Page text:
bundle of contradictions, that's what he was, my old man. A serious
preacher, taking care of the people in the community he worked for.
Being a fantastic teacher, with pupils who liked him and still referred
to his lessons 30 years later. Physically not strong, still
very very productive all his life, combining teaching, preaching,
writing, studying historical subjects on Friesland, on Mennonite
history. And travelling.
Leading the life of a tramp in South-America, leading a quite
disciplined life after that.
Disliked by various people within the Dutch Mennonite community, being
well known and liked very much by other Mennonites in Germany,
Switzerland, North- and
Joop as a young man
Johan Sjouke, as was his full name, Joop for short, was born in the
autumn of 1910, in the hotel his parents had built only one year
before. His birth was not convenient to his
mother, who even worked the day she actually gave birth to him.
In later years he told us, he hadn't been a wanted child. Whether this
is the whole truth or not, it's the way he felt it, and a feeling that
guided his behaviour throughout his life.
Just like his brothers and his sister, he loved his
mother a lot.
With his sister 4 years older than him, his 3 brothers 6
years and more older, he was of course the kid brother, probably a bit
Until 11 years later, when Bert was
He was clearly an intelligent child. Not as handy
as his older brothers Klaas and Hennie. It was all in the mind, in
thoughts. And that's where he lived in throughout his life.
He liked being alone a lot as a kid, but also joined in several
off-school activities. Joined and helped to found the local socker-club of
Emmen. Was a boyscout for many many years. Went on bike-tours with
boys from the village, visiting family in Friesland, the homecountry of
his father Sjouke.
After primary school, during which time he already also had to help in
hotel(they all had to), he went to the H.B.S.(Hogere Burger School =
Higher Citizen School), which was in a
former monastery in Ter Apel.
With good marks he finished this school in 1928. A logical step was to
go to university after this.
The story he told later on, was he wanted to study theology from his
childhood on. This may be true, but he also tried
and literature for a while.
Not having learned the classical languages, as Ter Apel was no
'Gymnasium', he studied Latin and Greek for about two years, while
living in Groningen, and then proceeded with theology.
His mother was Dutch Reformed, his father of Mennonite origin.
chose the Mennonite religion from early on, so had to finish his
studies in Amsterdam. One person very important to him that time was a
Prof.Kühler. He also participated somewhat in student life, not so
much in partying and drinking but in debating. He was a very good
debater, and unfortunately seems to have made some enemies cornering
some of his debating opponents. Later some of them took
the political complexity of the 40's and 50's. The colleague-reverend
Leendert Knipscheer is
worth mentioneing here. He insited on the destruction of Joop's
researchpapers on Mennonite history, when Joop and his family were
kicked out of their house in the turbulent afterwar time. Refevenge for
lost debates in years before.
At university, he learned about the terrible fate the Mennonites had
in the Sowjet-union, during the dreadful Stalin regime.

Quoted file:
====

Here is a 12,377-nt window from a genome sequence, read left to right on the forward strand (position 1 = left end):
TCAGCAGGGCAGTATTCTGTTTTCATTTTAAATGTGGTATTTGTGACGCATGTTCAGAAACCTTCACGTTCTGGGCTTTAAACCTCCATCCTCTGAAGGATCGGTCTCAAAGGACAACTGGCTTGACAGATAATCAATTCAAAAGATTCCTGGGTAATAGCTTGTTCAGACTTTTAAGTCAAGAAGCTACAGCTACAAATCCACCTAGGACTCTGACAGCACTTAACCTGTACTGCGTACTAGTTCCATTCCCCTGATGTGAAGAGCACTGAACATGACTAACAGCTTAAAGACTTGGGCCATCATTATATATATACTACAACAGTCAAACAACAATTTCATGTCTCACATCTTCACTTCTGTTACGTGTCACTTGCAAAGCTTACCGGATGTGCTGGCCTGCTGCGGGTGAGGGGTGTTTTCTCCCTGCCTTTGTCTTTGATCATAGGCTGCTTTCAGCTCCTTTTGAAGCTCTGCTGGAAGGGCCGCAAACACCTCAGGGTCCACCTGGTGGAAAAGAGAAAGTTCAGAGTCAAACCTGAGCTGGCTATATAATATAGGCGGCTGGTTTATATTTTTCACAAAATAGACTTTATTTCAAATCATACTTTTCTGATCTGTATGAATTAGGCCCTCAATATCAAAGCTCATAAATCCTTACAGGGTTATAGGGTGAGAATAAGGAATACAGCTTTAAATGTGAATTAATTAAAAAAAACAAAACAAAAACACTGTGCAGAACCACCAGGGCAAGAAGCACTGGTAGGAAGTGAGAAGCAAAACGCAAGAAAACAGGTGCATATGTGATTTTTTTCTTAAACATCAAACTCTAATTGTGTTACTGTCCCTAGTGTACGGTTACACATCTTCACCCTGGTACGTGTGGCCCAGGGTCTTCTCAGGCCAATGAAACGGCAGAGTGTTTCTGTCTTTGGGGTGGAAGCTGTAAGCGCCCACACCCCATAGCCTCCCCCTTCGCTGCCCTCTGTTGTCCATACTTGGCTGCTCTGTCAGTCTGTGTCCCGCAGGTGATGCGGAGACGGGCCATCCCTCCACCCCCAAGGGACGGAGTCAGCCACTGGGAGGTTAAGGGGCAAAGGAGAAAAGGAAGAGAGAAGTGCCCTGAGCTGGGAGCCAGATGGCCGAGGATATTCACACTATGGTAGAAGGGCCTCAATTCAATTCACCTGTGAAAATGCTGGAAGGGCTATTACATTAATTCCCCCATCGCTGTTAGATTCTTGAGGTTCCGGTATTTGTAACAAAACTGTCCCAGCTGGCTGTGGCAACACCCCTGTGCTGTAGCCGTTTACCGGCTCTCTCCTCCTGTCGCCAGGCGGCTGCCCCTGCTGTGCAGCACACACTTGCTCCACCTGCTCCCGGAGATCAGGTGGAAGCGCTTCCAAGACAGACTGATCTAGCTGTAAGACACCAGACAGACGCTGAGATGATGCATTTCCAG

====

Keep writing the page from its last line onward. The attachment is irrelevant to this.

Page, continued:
the terrible crooks of this century.
Joop found, something had to be done against this ordeal. According to
strong Germany (where as it just so happened Hitler was head of
state)would be useful to end this suffering. It sounds like driving the
devil with Beelzebub.
In this time, he also helped to save the life of
a German Jewish physician called Wolf. Whose house was damaged in the
in 1938, Wolf wanted to flee the country.
His son was already in the Netherlands and he could help get them away
USA. But: 1.The Dutch authorities sent back all Jewish refugees at the
to the Nazi-terror. 2.They needed money for the boat.
Joop helped them flee over the border in a car, than went back to
Germany by train to fetch
hidden jewelry, to pay for the trip abroad. On
his way back he was of course scared stiff, customs might find the
jewels he had in his pocket.
At the border, suddenly he knew what to say to the customs man. "Have
you got anything to declare?" the man asked. "Yes", my father replied,
"I've got my pockets full of diamonds". This was the truth. The
man pointed to his forehead and walked on.
Thus, the life of Dr.Wolf and his wife were saved.
He wanted to do his masters on the subject of Mennonite history.
Therefore, through his connections, he was given the
opportunity to go to castle Oliwa, near Gdansk(Danzig) in wat is now
Poland, but then was German and occupied by the Nazi's. The dummest
thing to do, in my opinion. He stayed there 3 months, doing research.
Back in Holland, he was already
a minister of religion, he got ill.
Very very ill. It turned out: it was tuberculosis. He went to Davos in Switzerland, to
This was a dead end street for many who went there. About 2 in 3 never
recovered and died there.
This would have been his fate too. But, the night he had an over 40
degrees Celsius temperature, and everybody assumed he would die that
gave him a medicine, with no name, only a number. Who knows, it just
might help.... It was
an antibiotic and Joop recovered completely. He was physically never
but a very disciplined man, moderate in food, totally abstained from
the use of alcohol, didn't smoke(after his tbc-episode he was very
anti-smoke) early to
bed and early to rise. He reached the age of 84 years with 1,5
At 33, he met my mother, Anneke, and married her. She was ten years
younger. As he could not find a job as reverend again, but
still had to make a living, he made the - in my opinion - ill-fated
decision to work as a civil servant in Assen under German occupation.
He also fullfilled the role of temporary mayor of the city of Meppel
(the town were his brothers Jacob, Hennie and Klaas were born years before) for
several weeks, as they couldn't find anybody else to do it. Again
megadaft in my opinion. He committed himself fully to the occupator in
He and his wife had two daughters, my two older sisters.
When the Allies freed our country, there was no freedom for Joop.
Having done some
radiopropaganda, having worked as a civil servant for the occupiers, it
was all quite incriminating.
He was arrested, but released again, the judicial procedure pending.